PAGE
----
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Wildlife Red Bat Page


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This copyrighted photograph is the sole proprietorship of the Mammal Images Library.  Unauthorized use is a violation of federal copyright laws.  Contact the <a href="http://www.emporia.edu/biosci/msl/home.htm">Mammal Images Library</a> for more info.
Photo by: R. Altig
 Red Bat
 Lasiurus borealis

Habitat: Red bats are common in the Midwest and east-central states where they roost in deciduous trees (Constantine 1966). They appear to favor trees located on the edge of clearings or along fencerows, generally roosting on the south and east side of such trees. The roost area is protected from the sides and from above, with a clear flight path below.

Diet: The varied diet consists of moths, flies, beetles, and crickets. The bats are often attracted to insects congregating around lights and will forage at such sites with little apparent fear. They also land on the ground and forage for crickets, beetles, and other insects.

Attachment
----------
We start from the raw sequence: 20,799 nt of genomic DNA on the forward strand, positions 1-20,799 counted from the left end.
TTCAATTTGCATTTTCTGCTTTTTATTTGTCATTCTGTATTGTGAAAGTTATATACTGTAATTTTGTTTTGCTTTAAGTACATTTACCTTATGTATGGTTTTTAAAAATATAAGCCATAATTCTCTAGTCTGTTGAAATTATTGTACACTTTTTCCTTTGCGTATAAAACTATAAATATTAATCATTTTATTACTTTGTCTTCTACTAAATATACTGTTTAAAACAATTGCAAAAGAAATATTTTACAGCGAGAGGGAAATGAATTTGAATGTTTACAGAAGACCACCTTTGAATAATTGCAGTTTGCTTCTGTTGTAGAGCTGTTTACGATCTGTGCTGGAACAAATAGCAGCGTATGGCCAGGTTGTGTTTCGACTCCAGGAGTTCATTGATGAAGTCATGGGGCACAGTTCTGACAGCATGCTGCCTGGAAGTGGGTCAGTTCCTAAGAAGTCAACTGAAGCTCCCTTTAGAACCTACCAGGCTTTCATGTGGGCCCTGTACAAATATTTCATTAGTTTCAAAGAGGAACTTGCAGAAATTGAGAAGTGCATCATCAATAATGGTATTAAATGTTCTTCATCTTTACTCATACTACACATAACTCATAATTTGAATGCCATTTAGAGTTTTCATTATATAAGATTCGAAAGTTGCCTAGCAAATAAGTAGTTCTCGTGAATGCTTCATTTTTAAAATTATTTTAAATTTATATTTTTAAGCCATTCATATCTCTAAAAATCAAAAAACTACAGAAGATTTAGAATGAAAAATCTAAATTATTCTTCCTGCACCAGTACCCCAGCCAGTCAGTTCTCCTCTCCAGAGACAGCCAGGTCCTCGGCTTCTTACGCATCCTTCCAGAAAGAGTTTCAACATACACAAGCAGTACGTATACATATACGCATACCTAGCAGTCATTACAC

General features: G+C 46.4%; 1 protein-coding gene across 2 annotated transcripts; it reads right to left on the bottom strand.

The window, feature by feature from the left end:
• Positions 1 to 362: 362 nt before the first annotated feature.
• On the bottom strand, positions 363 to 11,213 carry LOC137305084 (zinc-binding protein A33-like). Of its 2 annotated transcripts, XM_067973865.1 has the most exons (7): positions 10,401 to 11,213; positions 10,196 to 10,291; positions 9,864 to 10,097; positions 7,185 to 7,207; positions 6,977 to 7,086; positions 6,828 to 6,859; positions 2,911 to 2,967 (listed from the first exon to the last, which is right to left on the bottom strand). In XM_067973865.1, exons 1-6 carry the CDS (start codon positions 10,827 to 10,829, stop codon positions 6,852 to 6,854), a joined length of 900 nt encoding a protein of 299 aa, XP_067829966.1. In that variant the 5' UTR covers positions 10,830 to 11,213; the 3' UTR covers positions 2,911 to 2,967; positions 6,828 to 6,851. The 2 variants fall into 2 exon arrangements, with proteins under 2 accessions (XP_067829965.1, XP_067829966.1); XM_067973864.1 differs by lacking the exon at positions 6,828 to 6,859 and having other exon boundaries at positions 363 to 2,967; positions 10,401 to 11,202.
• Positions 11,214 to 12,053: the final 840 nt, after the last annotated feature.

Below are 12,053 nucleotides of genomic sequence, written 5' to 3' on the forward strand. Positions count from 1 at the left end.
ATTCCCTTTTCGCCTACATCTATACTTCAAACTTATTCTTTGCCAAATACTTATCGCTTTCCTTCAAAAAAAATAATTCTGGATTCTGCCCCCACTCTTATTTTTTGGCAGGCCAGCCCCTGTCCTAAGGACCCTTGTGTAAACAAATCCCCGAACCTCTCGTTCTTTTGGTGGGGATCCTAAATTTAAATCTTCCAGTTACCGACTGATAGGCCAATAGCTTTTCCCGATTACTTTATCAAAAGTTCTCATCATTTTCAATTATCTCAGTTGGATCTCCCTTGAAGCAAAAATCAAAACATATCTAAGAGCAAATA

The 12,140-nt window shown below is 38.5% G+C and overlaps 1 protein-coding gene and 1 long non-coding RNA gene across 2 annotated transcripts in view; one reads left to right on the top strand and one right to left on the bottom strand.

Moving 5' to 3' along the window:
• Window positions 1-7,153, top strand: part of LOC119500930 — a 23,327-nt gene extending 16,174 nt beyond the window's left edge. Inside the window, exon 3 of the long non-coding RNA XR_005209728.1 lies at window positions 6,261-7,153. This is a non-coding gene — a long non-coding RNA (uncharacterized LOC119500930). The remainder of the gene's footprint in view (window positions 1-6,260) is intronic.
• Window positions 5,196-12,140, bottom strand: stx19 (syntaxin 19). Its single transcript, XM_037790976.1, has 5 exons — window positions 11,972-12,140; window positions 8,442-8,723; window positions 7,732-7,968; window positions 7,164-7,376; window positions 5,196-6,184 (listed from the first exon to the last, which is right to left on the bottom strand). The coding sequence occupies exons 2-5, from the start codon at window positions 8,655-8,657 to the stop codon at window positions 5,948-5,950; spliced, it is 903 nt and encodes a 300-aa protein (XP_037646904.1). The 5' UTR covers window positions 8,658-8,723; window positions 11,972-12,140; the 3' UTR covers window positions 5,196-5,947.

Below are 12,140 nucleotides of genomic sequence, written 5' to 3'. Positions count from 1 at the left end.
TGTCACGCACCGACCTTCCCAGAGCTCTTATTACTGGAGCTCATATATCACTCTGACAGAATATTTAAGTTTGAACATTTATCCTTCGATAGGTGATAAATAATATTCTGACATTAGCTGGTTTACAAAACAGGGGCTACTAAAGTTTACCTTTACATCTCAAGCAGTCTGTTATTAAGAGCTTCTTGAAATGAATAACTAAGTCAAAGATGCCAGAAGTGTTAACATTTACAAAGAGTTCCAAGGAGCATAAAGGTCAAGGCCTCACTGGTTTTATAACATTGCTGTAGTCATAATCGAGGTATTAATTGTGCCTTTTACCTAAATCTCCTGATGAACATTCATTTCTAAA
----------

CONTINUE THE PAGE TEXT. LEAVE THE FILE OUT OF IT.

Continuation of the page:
Description: This is a medium-sized reddish to yellowish red bat with some of the dorsal hairs tipped white. Males are generally brighter and redder in color than females. The shoulders may have paler buffy spots, and the ventral surface is paler than the dorsum. The white-tipped hairs have a reddish band below the white, then a brown band, and then a black basal band. The ears are short, rounded, and lack a black rim. Measurements are: total length 107-128 mm; length of tail 40-60 mm; length of hindfoot 11 mm; length of ear 8-13 mm; length of forean-n 35-46 mm; weight 7-16 g; wingspan 232-290 mm.

Range in Colorado: Only a handful of specimens were known in Colorado prior to the 1980s, collected in riparian woodlands on the eastern plains in Weld, Arapahoe, Yuma, Otero, and Baca counties (Armstrong 1972, Ellinwood 1978). However, in 1985 an animal was found in Boulder.


Status: This species is not listed.


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Red Bat Specific Links
  GAP Habitat Map


General Wildlife Links
  Colorado Audubon
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